We will soon be celebrating the launch of Jane Arthur’s debut poetry collection, Craven, (VUP) 6-7:30pm Tuesday 1st October. Jane shared some excellent books and authors with us and posed the eternal question: “But where is the green sheep?”
ABOUT THE BOOK
‘She seems to me a poet of scale and embodiment. Her moments are informed by awe and intelligence – quick and seamless. They don’t have to try so hard. I felt novels and films in these poems. I thought: this is a poet of capacity.’
— Eileen Myles
Craven is an exceptional debut: Jane Arthur delights, unnerves and challenges in poems that circle both the everyday and the ineffable – piano practice, past lives, being forced onto dancefloors. This is a smart and disarming collection that traces the ever-changing forms of light and dark in our lives, and how our eyes adjust, despite ourselves, as we go along.
Cover design by Keely O’Shannessey.
ABOUT THE AUTHOR
Jane Arthur was the recipient of the Sarah Broom Poetry Prize in 2018, judged by Eileen Myles. She has worked in the book industry for over fifteen years as a bookseller and editor. She has a Master of Arts in Creative Writing from the IIML at Victoria University of Wellington. Born in New Plymouth, she lives in Wellington with her family and dogs.
WHY DO YOU WRITE?
I write because I love making something from nothing. I love that writing is entirely solitary, and that it’s part intellectual exercise, part mystery.
WHERE AND HOW DO YOU WRITE?
In bed on my laptop, with two dogs pinning me into place. Sometimes in the rocking chair in my toddler’s room, while he sleeps on me and I type one-handed on my laptop (this is how two-thirds of Craven was written).
WHAT ARE YOU CURRENTLY READING AND HOW DID YOU DISCOVER THE BOOK(S)?
On Earth We’re Briefly Gorgeous, the debut novel by Ocean Vuong, discovered because his poetry collection is ridiculously good and I wanted to read more of his work.
WHO ARE YOUR FAVOURITE WRITERS AND WHAT DO YOU LOVE ABOUT THEM?
This is a very random list that’s probably forgetting my favourite writer of all time. Louise Glück, because she writes like she’s creating crystal sculptures with beating hearts. Kate Camp, because she’s funny and observes things that are weird/obvious. Danez Smith, because they’re like a beautiful punch to the soul. Lois Lowry (especially the Anastasia Krupnik series) because she writes characters like I already know them, and Margaret Atwood, Curtis Sittenfeld and Meg Woltizer for the same reason. essa may ranapiri because nothing they write is self-evident until I read it, and they are so painfully, beautifully generous with their self, wisdom and thought process (ransack for Best First Book 2020).
WHAT BOOKS ARE ON YOUR BEDSIDE TABLE?
On Earth We’re Briefly Gorgeous by Ocean Vuong. Deaf Republic by Ilya Kaminsky. Priestdaddy by Patricia Lockwood. The Female Persuasion by Meg Wolitzer. Dead People I Have Known by Shayne Carter. My writing notebook. And my precious childhood copy of Phoebe and the Hot Water Bottles, hidden at the bottom of the pile for safe keeping.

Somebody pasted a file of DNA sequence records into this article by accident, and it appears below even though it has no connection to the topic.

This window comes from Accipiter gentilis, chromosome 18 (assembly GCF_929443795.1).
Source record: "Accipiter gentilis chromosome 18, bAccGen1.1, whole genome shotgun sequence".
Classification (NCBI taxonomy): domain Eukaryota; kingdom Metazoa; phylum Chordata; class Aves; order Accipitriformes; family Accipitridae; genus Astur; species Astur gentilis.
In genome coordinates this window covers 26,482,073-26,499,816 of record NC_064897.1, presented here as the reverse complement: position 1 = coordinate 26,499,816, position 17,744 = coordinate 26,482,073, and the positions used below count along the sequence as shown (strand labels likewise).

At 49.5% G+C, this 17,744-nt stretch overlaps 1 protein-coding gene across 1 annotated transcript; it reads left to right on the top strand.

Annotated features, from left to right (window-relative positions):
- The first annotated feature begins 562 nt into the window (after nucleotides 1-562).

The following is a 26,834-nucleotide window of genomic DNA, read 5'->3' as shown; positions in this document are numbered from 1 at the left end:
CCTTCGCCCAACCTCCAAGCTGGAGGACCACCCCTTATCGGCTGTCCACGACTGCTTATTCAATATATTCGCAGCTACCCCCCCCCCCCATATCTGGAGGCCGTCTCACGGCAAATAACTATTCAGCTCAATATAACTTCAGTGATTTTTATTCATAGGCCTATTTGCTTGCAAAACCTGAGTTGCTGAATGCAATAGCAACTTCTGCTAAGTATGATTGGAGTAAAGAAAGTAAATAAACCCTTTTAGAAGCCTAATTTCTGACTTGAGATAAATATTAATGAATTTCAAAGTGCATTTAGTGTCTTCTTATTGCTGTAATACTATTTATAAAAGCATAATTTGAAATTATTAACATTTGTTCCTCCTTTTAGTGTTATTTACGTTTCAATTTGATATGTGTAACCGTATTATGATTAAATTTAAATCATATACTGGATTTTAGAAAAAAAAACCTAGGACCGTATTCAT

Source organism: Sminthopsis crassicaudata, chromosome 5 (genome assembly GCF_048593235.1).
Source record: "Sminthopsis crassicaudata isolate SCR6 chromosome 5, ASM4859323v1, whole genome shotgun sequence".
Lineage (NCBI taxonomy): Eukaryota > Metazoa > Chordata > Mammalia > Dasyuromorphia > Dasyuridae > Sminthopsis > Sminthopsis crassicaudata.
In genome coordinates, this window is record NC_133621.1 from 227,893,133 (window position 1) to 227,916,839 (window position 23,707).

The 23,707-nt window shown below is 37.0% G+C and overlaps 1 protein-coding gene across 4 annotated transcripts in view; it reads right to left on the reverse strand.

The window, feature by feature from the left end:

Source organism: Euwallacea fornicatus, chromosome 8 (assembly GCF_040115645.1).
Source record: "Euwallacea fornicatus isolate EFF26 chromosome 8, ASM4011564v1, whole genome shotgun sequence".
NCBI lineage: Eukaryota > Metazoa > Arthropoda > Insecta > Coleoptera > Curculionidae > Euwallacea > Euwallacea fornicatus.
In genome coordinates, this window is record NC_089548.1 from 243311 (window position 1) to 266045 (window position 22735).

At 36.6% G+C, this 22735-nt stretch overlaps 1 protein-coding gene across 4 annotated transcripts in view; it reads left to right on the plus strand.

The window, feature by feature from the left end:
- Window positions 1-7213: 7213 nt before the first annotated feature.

WHAT IS YOUR FAVOURITE BOOK-TO-FILM ADAPTATION?
I really like Matilda.
WHAT BOOK HAVE YOU RE-READ THE MOST AND WHY?
Charlotte’s Web followed by Harriet the Spy, partly because I first read them as a child, so I’ve had more time to re-read them, and partly because they have something different to say to me every time I read them. Last time, Charlotte’s Web was a feminist manifesto about inequalities in domestic labour, and Harriet the Spy was about a child’s nervous breakdown.
WHO IS YOUR FAVOURITE LITERARY CHARACTER?
I recently read The Idiot by Elif Batuman and, shit, the narrator was fabulously wrought. So today I’m going to say Selin, for being flawed and awkward and hilarious and horribly familiar.
WHAT BOOK HAVE YOU ALWAYS BEEN MEANING TO READ BUT STILL HAVEN’T GOTTEN AROUND TO?
Every book under the sun. One of my constant states of being is that I haven’t read anything, despite being a big reader my whole life. God knows what I’ve been reading this whole time, but it’s nothing, apparently.
WHICH THREE WRITERS WOULD YOU HAVE OVER FOR DINNER?
Roxane Gay, Selina Tusitala Marsh and Whiti Hereaka. Inspiring absolute brainboxes. Please don’t let me get too nervous and cancel.
WHAT WOULD YOU COOK THEM?
A ridiculously enormous vegetarian feast, because I always over-estimate how much to make and then I’m worried someone won’t like a certain ingredient, so I make heaps of different dishes just in case. And at least two cakes for dessert. Probably some Smitten Kitchen and some Ottolenghi, and my very excellent crispy potatoes.
HOW ARE YOUR BOOKS SHELVED AND ORGANISED AT HOME?
My partner’s science fiction books are together. I have loosely organised mine into: poetry; NZ fiction; international fiction (my faves); international fiction (the B-list); non-fiction; children’s and YA novels; children’s picture books. They’re all in the lounge on shelves covering three walls. And old leatherbound books are on their own shelf downstairs.
WHAT IS YOUR FAVOURITE LITERARY QUOTE?
“Here is the blue sheep, and here is the red sheep. Here is the bath sheep, and here is the bed sheep. But where is the green sheep?”
author photo: Ebony Lamb